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Advocates, Attorneys, Guardians: States Save When Providing Lawyers to Foster Kids

March 12th, 2012   No Comments   Advocacy

Nationwide, from Florida to California, some 400,000 foster kids struggle to find their place in the system, whether it’s the dependency court or life in a group home. This Associated Press story discusses the need for legal help for foster kids. Some states, like Massachusetts, Connecticut, and more than a dozen other states, appointed attorneys are required for foster children. Yet, the story notes that shrinking budgets make compliance sporadic.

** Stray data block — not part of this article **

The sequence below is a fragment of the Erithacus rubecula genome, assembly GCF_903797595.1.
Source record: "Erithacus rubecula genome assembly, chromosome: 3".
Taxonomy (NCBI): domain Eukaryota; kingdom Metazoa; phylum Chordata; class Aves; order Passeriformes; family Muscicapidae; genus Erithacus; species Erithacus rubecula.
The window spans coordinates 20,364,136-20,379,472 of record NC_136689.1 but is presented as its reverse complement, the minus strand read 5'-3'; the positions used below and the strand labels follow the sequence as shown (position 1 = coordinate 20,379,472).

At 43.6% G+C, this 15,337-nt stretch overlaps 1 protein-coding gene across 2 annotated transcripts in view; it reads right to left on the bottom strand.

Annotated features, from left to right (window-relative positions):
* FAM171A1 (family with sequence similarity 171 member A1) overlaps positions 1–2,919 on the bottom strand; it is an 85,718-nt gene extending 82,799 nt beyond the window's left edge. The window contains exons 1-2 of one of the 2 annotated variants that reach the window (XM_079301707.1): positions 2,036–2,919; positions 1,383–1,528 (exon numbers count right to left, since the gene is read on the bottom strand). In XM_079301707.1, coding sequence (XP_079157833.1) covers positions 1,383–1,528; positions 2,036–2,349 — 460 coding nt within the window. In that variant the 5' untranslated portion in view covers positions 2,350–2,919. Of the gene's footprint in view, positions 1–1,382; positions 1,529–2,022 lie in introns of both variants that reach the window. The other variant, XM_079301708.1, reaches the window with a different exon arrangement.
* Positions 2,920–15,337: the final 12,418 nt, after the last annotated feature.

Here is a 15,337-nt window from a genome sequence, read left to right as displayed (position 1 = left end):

On a high note, a Florida pilot program has advocates pushing other states to try. Here, advocates say children with attorneys move through the system faster.

“A pilot program in Palm Beach County showed children with effective counsel in dependency cases found permanent homes at about twice the rate of unrepresented children,” the AP wrote. “The program, which has 14 attorneys with an average caseload of 35 kids, works with about 800 foster children a year, costing taxpayers about $1.7 million. Advocates say that’s less than what the state would pay for extended stays in foster care. Florida spends between $150 to $200 a day to care for each child.”

The AP continued, “The U.S. Department of Health and Human Services recently awarded a $5 million grant to the University of Michigan to study how to better connect foster children with legal help. The American Bar Association recently wrote legislation and is urging lawmakers in several states, including Florida, to require attorneys for all foster children.”

Read the entire story here.

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